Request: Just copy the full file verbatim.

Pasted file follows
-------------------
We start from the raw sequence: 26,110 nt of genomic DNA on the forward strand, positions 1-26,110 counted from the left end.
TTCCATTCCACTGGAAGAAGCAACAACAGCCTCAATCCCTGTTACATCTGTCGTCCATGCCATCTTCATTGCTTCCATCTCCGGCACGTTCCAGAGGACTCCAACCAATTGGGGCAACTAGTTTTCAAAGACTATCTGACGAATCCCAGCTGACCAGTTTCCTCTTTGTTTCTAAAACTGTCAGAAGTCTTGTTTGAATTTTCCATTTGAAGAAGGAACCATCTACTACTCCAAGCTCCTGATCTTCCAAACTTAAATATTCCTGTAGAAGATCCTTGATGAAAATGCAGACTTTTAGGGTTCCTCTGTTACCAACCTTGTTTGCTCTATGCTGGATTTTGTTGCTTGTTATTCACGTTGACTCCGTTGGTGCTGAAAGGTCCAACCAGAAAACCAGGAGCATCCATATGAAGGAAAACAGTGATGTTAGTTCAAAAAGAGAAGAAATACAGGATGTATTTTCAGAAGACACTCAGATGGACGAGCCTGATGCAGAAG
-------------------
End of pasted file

We start from the raw sequence: 26,110 nt of genomic DNA on the forward strand, positions 1-26,110 counted from the left end.
TTCCATTCCACTGGAAGAAGCAACAACAGCCTCAATCCCTGTTACATCTGTCGTCCATGCCATCTTCATTGCTTCCATCTCCGGCACGTTCCAGAGGACTCCAACCAATTGGGGCAACTAGTTTTCAAAGACTATCTGACGAATCCCAGCTGACCAGTTTCCTCTTTGTTTCTAAAACTGTCAGAAGTCTTGTTTGAATTTTCCATTTGAAGAAGGAACCATCTACTACTCCAAGCTCCTGATCTTCCAAACTTAAATATTCCTGTAGAAGATCCTTGATGAAAATGCAGACTTTTAGGGTTCCTCTGTTACCAACCTTGTTTGCTCTATGCTGGATTTTGTTGCTTGTTATTCACGTTGACTCCGTTGGTGCTGAAAGGTCCAACCAGAAAACCAGGAGCATCCATATGAAGGAAAACAGTGATGTTAGTTCAAAAAGAGAAGAAATACAGGATGTATTTTCAGAAGACACTCAGATGGACGAGCCTGATGCAGAAG